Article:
Thawing Permafrost In The Colorado Rockies Is Releasing Carbon Dioxide

April 3, 2019
Monitoring device on Niwot Ridge Monitoring device on Niwot Ridge John Knowles / CU Boulder
Monitoring device on Niwot Ridge

A recently-published study shows alpine tundra soil high up on Colorado's Rocky Mountains is releasing more carbon dioxide into the air than it is absorbing. 

John Knowles, the lead researcher on the study from CU Boulder, said thawing permafrost related to global warming could be the culprit for this unexpected release of CO2. 

More warming leads to more thawing, he said, “and you get this potential for a runaway-train-style feedback.”

Knowles said the feedback has already begun to occur in the Arctic permafrost, but he said his study is the first to suggest it’s happening here in the contiguous United States.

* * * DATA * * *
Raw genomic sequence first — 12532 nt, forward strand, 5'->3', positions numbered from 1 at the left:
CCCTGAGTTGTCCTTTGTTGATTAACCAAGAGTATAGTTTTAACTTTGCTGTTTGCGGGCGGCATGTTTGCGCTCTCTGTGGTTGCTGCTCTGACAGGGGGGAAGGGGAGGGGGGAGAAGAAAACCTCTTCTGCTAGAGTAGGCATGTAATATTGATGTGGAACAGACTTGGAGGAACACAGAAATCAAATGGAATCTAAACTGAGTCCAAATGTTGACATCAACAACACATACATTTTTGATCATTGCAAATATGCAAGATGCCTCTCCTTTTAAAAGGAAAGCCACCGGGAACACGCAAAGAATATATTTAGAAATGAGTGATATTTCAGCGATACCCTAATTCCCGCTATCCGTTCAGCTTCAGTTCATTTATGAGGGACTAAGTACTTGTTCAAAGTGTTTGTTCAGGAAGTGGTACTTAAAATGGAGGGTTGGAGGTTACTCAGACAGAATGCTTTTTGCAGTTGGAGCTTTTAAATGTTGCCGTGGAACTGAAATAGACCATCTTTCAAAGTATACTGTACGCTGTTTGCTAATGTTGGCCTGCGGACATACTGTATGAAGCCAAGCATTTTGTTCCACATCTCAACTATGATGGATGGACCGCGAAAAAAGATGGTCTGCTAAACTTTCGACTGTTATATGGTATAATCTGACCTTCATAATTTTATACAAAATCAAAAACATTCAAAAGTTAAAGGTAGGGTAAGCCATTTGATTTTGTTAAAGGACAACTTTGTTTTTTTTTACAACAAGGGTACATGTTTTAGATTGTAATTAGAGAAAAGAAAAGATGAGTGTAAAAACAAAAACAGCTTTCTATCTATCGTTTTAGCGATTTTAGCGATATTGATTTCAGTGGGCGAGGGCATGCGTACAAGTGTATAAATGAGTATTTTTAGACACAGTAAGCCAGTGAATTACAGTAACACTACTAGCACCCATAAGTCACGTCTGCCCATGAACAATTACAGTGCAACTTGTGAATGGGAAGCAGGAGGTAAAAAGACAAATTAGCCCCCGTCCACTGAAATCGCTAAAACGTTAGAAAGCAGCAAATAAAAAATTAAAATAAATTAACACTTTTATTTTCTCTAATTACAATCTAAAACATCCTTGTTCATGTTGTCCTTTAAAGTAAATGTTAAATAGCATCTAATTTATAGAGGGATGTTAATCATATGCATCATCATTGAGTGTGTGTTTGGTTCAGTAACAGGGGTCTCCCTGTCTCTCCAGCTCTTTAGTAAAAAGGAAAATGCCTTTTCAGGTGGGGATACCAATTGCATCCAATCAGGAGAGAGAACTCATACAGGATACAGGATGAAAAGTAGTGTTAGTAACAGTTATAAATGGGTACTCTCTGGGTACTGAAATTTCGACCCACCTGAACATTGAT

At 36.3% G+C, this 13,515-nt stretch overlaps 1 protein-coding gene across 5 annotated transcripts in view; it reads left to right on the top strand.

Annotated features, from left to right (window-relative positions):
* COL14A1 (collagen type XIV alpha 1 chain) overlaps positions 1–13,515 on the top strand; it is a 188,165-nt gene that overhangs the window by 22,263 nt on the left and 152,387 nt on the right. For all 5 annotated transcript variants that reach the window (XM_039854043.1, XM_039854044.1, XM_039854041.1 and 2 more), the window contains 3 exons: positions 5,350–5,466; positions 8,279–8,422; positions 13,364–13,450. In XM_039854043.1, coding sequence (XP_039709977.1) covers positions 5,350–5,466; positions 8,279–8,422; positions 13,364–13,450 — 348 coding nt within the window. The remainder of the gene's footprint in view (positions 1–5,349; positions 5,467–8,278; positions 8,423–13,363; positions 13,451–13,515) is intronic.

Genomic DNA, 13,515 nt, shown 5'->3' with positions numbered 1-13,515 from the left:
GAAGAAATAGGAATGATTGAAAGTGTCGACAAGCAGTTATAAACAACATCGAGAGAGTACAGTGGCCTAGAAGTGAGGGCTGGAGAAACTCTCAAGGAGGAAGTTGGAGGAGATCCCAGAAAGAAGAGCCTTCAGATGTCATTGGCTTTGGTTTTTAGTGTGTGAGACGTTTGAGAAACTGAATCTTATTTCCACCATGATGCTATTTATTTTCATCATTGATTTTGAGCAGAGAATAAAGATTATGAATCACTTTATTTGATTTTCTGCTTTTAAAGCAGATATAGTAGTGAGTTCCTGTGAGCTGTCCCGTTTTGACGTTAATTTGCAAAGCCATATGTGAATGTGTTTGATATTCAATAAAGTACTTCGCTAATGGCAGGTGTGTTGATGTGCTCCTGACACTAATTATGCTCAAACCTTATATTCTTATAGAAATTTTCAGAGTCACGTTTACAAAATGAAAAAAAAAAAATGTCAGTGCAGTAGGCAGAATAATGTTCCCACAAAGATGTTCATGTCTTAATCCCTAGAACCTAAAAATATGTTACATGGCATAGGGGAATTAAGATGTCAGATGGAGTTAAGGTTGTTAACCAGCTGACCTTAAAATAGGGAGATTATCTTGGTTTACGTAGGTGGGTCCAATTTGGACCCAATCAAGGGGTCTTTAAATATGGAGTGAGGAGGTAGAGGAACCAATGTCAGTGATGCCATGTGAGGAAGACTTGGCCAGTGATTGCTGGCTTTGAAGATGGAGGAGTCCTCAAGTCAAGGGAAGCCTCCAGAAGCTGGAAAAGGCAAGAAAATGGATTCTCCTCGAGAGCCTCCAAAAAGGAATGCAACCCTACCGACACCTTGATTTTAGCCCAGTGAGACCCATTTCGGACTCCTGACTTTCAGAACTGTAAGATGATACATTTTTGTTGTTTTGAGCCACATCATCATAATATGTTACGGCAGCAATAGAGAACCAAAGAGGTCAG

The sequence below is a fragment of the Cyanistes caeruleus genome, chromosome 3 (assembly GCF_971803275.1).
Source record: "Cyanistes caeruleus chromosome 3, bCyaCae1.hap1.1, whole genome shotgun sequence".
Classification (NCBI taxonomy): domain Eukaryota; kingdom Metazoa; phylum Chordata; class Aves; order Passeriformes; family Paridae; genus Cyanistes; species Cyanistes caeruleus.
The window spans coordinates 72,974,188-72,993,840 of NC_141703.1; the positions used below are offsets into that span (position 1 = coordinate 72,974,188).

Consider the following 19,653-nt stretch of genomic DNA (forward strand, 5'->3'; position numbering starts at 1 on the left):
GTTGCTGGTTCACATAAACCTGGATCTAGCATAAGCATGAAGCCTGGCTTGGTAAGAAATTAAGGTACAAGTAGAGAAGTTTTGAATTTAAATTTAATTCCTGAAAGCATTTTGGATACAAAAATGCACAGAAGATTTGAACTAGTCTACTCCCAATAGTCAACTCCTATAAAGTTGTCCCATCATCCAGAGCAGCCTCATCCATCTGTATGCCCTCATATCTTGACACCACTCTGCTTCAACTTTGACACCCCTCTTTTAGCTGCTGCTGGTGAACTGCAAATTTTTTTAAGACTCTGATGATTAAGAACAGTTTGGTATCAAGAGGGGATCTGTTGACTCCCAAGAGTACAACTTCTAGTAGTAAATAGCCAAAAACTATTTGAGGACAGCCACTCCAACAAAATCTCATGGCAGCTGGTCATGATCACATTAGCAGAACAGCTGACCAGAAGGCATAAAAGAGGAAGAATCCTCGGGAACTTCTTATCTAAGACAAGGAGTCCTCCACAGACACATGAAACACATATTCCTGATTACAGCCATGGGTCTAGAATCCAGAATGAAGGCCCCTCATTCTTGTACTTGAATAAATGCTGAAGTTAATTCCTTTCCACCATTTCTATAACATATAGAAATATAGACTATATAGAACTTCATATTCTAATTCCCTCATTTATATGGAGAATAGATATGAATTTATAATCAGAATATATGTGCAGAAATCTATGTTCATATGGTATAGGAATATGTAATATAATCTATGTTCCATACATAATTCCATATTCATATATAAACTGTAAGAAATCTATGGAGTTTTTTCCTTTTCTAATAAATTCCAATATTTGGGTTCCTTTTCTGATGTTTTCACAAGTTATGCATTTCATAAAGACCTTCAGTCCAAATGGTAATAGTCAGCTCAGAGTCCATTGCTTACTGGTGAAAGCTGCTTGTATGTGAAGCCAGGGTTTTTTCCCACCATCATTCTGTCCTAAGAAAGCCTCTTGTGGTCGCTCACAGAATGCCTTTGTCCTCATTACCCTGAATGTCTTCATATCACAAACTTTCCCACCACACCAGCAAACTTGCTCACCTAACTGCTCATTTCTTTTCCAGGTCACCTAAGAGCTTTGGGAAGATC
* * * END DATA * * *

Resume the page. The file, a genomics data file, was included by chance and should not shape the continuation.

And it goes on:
He said he was surprised by his findings because mountain ecosystems tend to absorb CO2 from the atmosphere. “We were seeing the opposite,” Knowles said.

Knowles said this is a problem because current climate models rely on mountains to be a carbon sink rather than a source of emissions.

He said his findings could be a canary in the coal mine for the Mountain West because there are patches of permafrost throughout the Rocky Mountains. 

“Given a changing environment or disturbance on the landscape,” said Knowles, “similar carbon emissions could be occurring from other landscapes around the West.”

This story was produced by the Mountain West News Bureau, a collaboration between Wyoming Public Media, Boise State Public Radio in Idaho, KUER in Salt Lake City and KRCC and KUNC in Colorado.

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